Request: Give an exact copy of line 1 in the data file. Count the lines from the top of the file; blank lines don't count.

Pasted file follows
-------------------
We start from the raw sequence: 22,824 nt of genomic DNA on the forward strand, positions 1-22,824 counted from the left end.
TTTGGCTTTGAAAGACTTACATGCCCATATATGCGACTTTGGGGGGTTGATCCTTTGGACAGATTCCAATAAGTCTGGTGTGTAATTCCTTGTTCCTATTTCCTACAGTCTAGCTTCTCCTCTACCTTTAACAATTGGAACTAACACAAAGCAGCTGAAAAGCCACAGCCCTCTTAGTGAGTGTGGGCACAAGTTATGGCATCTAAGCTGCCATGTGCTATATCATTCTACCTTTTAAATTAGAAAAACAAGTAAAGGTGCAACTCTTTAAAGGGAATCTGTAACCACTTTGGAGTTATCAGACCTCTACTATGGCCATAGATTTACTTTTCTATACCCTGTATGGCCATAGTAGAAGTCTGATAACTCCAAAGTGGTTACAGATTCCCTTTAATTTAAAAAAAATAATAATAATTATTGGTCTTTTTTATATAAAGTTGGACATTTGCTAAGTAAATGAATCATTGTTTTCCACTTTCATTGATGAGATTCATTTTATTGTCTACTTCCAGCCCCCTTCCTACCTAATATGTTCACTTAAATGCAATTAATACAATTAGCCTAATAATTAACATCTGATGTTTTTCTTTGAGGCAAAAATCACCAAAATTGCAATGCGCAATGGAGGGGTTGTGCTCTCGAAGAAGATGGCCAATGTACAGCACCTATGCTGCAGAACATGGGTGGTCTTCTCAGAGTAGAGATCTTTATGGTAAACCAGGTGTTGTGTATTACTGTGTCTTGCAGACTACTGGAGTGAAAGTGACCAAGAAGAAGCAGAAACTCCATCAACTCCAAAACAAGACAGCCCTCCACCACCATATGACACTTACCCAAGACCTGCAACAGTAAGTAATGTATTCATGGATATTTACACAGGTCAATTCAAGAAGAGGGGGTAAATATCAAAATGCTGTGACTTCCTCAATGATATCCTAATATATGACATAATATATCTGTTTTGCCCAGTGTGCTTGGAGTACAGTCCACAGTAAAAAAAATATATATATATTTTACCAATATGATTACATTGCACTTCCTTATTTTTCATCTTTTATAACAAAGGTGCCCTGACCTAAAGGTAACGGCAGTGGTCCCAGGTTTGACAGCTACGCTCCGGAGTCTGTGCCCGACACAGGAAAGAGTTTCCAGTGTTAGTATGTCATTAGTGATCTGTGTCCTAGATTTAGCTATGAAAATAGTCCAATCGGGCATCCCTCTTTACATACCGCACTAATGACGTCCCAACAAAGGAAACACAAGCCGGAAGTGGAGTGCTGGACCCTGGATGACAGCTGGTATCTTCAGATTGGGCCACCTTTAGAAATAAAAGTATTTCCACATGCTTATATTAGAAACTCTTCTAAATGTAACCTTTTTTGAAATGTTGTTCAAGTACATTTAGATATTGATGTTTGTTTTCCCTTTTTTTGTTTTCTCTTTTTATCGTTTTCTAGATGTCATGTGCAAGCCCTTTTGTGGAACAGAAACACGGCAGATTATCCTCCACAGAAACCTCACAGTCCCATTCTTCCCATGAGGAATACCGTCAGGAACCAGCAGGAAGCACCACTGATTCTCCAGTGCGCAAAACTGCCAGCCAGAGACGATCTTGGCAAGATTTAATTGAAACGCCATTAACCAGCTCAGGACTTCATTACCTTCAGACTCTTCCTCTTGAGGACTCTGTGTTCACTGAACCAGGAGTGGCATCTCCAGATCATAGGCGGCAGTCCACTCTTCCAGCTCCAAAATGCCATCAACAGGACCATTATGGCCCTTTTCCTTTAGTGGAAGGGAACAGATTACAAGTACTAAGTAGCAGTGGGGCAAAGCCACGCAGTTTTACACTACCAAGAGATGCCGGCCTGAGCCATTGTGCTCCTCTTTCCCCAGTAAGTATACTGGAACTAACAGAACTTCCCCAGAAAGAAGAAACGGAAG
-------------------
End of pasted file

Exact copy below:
We start from the raw sequence: 22,824 nt of genomic DNA on the forward strand, positions 1-22,824 counted from the left end.